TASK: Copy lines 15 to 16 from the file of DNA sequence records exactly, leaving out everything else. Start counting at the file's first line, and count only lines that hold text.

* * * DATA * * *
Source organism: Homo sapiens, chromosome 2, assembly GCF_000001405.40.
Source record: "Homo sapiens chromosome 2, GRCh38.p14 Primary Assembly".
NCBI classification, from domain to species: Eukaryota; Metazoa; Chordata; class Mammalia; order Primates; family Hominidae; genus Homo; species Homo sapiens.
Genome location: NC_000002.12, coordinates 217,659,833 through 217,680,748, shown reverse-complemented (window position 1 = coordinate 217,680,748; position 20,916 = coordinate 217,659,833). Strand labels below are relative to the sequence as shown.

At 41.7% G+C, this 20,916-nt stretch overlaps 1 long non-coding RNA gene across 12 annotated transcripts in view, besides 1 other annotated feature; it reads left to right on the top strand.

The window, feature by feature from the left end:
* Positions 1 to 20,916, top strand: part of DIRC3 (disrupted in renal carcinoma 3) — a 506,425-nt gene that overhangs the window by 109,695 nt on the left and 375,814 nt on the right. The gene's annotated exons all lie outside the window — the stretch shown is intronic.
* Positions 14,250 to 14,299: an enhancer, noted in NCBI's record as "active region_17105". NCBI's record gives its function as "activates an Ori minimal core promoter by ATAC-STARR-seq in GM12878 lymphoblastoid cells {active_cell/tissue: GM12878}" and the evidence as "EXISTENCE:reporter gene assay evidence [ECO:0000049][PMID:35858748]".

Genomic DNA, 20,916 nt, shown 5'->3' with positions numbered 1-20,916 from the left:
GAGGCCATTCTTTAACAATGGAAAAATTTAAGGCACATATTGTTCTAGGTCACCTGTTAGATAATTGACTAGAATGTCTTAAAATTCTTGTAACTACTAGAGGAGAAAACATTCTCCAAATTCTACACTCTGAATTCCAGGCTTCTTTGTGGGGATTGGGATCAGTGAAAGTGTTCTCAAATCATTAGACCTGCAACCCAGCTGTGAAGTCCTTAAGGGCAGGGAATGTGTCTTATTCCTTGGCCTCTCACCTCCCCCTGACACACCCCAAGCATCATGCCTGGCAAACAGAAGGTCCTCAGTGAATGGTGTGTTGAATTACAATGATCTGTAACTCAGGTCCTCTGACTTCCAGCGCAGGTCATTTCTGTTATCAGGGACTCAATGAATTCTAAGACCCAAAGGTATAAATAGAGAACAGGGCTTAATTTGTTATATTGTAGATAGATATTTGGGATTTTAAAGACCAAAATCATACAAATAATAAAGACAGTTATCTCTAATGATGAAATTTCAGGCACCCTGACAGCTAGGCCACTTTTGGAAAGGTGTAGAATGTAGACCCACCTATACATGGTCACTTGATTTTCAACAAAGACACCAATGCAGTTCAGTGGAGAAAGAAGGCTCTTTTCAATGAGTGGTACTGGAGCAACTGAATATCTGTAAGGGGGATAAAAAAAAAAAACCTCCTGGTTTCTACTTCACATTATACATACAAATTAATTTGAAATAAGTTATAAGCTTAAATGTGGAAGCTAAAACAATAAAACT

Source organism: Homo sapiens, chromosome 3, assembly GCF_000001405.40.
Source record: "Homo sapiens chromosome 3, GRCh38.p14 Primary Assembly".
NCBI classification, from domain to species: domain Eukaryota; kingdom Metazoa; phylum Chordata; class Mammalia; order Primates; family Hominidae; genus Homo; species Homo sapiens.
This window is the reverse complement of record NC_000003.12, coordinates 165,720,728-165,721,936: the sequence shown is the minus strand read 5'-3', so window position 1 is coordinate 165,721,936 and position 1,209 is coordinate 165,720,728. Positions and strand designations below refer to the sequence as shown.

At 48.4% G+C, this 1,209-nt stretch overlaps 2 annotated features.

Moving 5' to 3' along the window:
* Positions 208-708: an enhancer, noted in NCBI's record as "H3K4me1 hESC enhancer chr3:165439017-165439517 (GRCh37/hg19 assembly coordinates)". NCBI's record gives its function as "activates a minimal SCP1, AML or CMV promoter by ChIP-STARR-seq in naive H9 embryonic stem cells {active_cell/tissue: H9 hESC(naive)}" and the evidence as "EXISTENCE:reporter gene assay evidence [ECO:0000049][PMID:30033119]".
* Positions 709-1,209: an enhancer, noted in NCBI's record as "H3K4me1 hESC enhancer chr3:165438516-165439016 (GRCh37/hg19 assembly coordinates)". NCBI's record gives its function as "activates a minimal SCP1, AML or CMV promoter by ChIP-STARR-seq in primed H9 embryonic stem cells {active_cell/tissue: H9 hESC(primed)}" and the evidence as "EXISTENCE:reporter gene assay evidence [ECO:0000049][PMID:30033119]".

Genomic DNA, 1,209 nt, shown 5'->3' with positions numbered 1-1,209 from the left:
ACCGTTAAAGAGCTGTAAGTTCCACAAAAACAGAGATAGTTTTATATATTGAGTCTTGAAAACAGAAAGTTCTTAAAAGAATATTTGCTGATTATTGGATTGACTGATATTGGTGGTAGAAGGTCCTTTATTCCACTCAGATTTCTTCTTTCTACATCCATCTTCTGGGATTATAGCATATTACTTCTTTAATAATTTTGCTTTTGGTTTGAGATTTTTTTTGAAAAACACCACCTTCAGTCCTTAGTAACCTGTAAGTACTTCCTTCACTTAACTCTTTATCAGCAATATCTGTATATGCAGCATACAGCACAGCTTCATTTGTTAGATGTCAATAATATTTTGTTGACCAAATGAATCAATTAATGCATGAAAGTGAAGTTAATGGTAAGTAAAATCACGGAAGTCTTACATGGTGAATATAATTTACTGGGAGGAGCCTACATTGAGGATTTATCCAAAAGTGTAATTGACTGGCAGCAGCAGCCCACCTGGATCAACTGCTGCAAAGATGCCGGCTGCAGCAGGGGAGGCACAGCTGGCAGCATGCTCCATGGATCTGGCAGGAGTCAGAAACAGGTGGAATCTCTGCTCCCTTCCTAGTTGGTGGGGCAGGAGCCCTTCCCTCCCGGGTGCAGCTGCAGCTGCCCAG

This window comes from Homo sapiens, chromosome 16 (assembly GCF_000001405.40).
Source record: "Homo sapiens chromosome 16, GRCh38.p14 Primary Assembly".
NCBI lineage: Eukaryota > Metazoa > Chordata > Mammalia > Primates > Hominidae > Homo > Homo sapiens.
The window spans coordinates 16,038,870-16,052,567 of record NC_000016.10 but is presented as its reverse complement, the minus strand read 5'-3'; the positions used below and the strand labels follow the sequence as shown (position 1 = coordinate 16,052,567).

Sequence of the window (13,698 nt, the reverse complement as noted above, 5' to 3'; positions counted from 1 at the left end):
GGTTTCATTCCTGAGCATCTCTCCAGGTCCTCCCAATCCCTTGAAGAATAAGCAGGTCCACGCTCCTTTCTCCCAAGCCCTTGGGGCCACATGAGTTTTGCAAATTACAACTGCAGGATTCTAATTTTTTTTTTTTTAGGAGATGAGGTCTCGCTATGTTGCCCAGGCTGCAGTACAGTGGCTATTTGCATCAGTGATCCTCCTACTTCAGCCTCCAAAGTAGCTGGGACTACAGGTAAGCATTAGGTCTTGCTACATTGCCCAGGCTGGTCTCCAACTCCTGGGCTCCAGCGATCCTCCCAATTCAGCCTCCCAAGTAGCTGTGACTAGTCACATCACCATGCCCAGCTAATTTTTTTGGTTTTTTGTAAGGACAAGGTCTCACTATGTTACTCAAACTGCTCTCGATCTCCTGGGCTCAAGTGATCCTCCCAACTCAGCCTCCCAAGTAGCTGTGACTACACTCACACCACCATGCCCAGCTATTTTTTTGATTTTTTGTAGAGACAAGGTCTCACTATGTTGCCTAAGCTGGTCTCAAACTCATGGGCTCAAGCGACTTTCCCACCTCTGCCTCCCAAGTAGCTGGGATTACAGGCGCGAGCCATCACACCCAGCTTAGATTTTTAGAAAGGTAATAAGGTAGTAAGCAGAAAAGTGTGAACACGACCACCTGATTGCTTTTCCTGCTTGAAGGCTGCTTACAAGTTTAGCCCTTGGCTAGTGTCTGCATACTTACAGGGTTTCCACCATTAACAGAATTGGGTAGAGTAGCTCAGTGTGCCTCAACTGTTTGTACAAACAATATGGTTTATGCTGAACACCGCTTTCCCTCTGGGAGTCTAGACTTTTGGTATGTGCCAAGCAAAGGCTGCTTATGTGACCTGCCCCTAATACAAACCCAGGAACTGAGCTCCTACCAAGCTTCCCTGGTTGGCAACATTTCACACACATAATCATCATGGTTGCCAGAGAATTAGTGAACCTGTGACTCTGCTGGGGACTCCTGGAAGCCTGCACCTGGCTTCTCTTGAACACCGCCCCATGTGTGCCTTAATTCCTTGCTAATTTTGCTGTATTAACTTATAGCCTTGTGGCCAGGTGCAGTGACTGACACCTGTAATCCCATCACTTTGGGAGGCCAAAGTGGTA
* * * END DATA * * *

At 48.4% G+C, this 1,209-nt stretch overlaps 2 annotated features.

Moving 5' to 3' along the window: